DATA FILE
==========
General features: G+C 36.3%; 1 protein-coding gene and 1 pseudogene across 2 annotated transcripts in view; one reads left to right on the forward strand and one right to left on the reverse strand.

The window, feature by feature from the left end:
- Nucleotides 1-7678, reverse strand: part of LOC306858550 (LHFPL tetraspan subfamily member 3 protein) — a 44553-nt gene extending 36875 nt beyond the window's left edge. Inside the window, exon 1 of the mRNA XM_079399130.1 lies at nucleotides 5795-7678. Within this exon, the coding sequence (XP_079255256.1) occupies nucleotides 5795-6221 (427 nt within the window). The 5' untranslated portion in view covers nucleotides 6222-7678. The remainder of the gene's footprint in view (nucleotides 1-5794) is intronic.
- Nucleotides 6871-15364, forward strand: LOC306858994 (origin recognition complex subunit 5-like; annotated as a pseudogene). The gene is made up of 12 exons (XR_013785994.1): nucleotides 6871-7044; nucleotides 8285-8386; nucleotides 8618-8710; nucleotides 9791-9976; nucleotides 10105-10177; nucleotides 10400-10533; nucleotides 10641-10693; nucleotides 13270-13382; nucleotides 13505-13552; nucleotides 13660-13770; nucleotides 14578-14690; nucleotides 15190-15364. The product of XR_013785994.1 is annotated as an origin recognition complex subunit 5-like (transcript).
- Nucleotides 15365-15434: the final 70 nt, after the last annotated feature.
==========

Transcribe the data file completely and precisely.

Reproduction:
General features: G+C 36.3%; 1 protein-coding gene and 1 pseudogene across 2 annotated transcripts in view; one reads left to right on the forward strand and one right to left on the reverse strand.

The window, feature by feature from the left end:
- Nucleotides 1-7678, reverse strand: part of LOC306858550 (LHFPL tetraspan subfamily member 3 protein) — a 44553-nt gene extending 36875 nt beyond the window's left edge. Inside the window, exon 1 of the mRNA XM_079399130.1 lies at nucleotides 5795-7678. Within this exon, the coding sequence (XP_079255256.1) occupies nucleotides 5795-6221 (427 nt within the window). The 5' untranslated portion in view covers nucleotides 6222-7678. The remainder of the gene's footprint in view (nucleotides 1-5794) is intronic.
- Nucleotides 6871-15364, forward strand: LOC306858994 (origin recognition complex subunit 5-like; annotated as a pseudogene). The gene is made up of 12 exons (XR_013785994.1): nucleotides 6871-7044; nucleotides 8285-8386; nucleotides 8618-8710; nucleotides 9791-9976; nucleotides 10105-10177; nucleotides 10400-10533; nucleotides 10641-10693; nucleotides 13270-13382; nucleotides 13505-13552; nucleotides 13660-13770; nucleotides 14578-14690; nucleotides 15190-15364. The product of XR_013785994.1 is annotated as an origin recognition complex subunit 5-like (transcript).
- Nucleotides 15365-15434: the final 70 nt, after the last annotated feature.